Asia’s ongoing battle with unprecedented weather extremes manifest climate injustice.
Super Typhoon Noru, the third in this season to hit the Philippines, forced nearly 80 thousand people to take refuge in emergency shelters. Many of them are amongst the 7.3 million people affected by Typhoon Rai that battered the country in December 2021.
After eight failed monsoons, a deadly flood in Pakistan has killed more than 11 hundred people and displaced 33 million people from their homes.
Earlier, from March to May 2022, India and Pakistan saw one of the hottest Springs in recorded history impacting millions. This was followed by the most severe heatwave on record in China from July to August 2022.
Many more people across the developing world are living through similar stories. Most often, people from marginalized and lower income background experience the worst effects of the climate crisis. But those people who are harmed, did almost nothing to cause this crisis.
All this is happening at about 1.2 degrees Celsius rise in global temperature above pre-industrial levels. Unless the major carbon-emitting countries, corporations and individuals step up to drastically reduce their carbon pollution in this decade and pay for the poor to prepare for coming disasters, stories of human suffering fueled by extreme rain or scorching heat – and the resulting floods, cyclones, droughts, heatwaves, wildfires, – will be our everyday realities.
The IPCC – the authoritative scientific body on climate – in their latest report reconfirmed this coming future. It warns that many of the climate impacts are already becoming irreversible and there will be greater and greater limits to what people can do to tackle the effects.
Tackling the climate crisis has never been more urgent.
As climate impacts escalate so does the cost for the communities to adapt. While it has been difficult for many developing countries to accurately state the finance required to build climate resilient and green societies, a forthcoming Oxfam report estimates that the countries in South and Southeast Asia, for which data is available, will require an average of around $1300 billion per year until 2030 to deal with climate impacts and decarbonize their economies.
However, between 2013 – 2020, only about $113 billion in climate finance has been committed to these countries, equating to an average of just over $14 billion per year. Adding salt to the wounds of the vulnerable countries, more than half of this amount is in the form of loans, which must be paid back to some degree. Only one third of the total available funding is for adaptation - which is instrumental for tackling climate impacts.
Because the providers of finance fail to embrace locally led climate finance, local communities on the frontline of climate change do not currently have sufficient say in how the climate finance affecting them is governed. Attempts to assess the mobilized finance which has the potential to be locally led, reveals that only about 0.5% of the total finance to South and Southeast Asian countries can be termed so. This is very disappointing.
The international financial support to build climate resilient and green societies is negligible, and it is clear developing countries in Asia are not able to adapt to current and future climate stressors alone. In the absence of adequate financial support, the developing countries are reverting to taking on debt to deal with climate impacts, and risk falling into debt distress as a result.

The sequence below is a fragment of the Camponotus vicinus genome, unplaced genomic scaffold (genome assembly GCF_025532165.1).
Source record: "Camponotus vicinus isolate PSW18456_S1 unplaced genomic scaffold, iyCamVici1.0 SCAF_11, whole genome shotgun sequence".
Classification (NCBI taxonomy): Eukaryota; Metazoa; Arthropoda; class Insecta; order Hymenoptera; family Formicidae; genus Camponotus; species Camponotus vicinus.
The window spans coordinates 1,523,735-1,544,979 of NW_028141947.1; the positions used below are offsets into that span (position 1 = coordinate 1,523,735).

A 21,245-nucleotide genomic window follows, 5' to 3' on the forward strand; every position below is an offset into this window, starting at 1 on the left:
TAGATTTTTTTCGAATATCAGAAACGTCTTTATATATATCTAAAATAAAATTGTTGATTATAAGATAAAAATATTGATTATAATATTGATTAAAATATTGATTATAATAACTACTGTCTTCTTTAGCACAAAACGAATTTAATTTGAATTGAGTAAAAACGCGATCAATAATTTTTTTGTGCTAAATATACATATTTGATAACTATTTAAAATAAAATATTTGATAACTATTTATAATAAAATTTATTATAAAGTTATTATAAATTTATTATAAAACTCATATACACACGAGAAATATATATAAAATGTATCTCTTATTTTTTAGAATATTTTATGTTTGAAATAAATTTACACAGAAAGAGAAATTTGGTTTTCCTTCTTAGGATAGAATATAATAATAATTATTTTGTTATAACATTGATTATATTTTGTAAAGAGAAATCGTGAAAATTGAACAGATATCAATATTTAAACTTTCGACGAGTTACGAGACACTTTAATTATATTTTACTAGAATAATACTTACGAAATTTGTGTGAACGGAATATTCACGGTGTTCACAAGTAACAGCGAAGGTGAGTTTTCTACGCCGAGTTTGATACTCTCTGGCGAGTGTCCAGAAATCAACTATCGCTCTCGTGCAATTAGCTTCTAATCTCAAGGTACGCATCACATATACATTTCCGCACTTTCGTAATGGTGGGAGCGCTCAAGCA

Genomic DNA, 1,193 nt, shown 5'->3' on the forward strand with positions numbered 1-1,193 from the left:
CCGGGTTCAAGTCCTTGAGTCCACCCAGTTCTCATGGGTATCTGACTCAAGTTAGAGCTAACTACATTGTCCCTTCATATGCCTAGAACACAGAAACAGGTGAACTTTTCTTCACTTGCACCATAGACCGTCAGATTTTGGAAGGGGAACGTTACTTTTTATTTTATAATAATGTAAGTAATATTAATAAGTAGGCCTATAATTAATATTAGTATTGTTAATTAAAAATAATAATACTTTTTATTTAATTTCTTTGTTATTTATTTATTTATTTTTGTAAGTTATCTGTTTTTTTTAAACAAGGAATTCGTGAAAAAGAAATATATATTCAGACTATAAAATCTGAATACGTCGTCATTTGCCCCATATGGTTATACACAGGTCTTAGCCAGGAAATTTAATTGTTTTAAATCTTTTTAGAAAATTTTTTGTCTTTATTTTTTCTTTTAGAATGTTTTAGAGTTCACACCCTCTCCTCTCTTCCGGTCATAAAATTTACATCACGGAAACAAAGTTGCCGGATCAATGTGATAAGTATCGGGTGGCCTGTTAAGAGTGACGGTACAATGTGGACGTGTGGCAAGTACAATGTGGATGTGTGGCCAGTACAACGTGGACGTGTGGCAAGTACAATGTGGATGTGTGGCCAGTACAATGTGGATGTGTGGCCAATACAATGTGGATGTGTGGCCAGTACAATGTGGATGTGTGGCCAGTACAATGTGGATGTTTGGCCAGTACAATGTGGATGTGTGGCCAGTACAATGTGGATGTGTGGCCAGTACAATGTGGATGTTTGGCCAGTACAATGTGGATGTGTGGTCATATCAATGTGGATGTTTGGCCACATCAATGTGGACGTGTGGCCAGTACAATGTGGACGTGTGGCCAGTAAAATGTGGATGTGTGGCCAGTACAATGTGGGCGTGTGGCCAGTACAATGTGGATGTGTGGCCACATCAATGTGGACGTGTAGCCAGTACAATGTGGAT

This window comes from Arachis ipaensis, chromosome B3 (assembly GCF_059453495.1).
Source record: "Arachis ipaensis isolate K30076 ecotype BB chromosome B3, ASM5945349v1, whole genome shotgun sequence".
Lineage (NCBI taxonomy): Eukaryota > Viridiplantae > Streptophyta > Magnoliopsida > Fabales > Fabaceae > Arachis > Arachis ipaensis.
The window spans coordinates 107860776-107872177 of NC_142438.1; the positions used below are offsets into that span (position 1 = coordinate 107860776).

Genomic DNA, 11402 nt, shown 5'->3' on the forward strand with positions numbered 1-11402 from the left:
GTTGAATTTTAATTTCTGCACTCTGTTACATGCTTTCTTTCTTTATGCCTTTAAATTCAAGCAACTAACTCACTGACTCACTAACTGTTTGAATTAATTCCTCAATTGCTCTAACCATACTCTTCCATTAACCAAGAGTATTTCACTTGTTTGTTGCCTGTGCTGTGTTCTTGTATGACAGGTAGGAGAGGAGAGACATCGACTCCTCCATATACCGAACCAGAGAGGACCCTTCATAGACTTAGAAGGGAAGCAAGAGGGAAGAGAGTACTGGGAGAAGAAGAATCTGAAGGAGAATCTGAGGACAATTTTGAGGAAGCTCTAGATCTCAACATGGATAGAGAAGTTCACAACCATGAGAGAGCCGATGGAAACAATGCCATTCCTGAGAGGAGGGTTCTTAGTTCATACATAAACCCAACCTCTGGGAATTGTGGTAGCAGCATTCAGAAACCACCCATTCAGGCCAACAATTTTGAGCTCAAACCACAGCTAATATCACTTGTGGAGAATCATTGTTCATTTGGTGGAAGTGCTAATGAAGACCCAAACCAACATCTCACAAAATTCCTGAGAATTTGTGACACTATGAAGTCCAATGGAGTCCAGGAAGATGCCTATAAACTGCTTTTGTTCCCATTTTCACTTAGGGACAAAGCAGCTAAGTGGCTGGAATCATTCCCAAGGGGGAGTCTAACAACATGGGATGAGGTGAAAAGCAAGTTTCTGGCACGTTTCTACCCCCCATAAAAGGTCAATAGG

Having forced to invest, on their own, in reconstruction and rebuilding after climate disasters hit, developing countries are forced to cut spending in vital public services including in health, education and social protection. As a result, more people are being pushed back to poverty. Already, fifty percent of Asian population lives below the $5.50 poverty line.
Even in the midst of this suffering, the developed countries – who are historically responsible for the climate crisis – are simply running away from their obligation. Back in 2009, they committed to provide $100 billion per year to developing countries by 2020 through 2025, which was reaffirmed in the Paris agreement in 2015. Compared to the scale of needs, this pledge is tiny. But the Glasgow climate conference last year made it clear that developed countries have failed to deliver on it and are shifting the goal posts.
But there is no time to lose hope. It is now time to come together to ease the pain of those suffering the most through solidarity and collaboration. That ball rolls next month in Egypt at COP27.
Governments and the providers of climate finance must urgently ensure that vulnerable communities receive scaled up and grant based financing that reaches the local level to prepare for climate risks. They should clearly outline the pathways to meet their commitments including doubling of adaptation finance by 2025. The finance provided must respond to the real needs of most vulnerable regions and countries in developing Asia.
Moreover, the upcoming discussions around a new climate finance goal post-2025 should be based on the real needs of the communities experiencing the climate crisis.
First published in SCMP: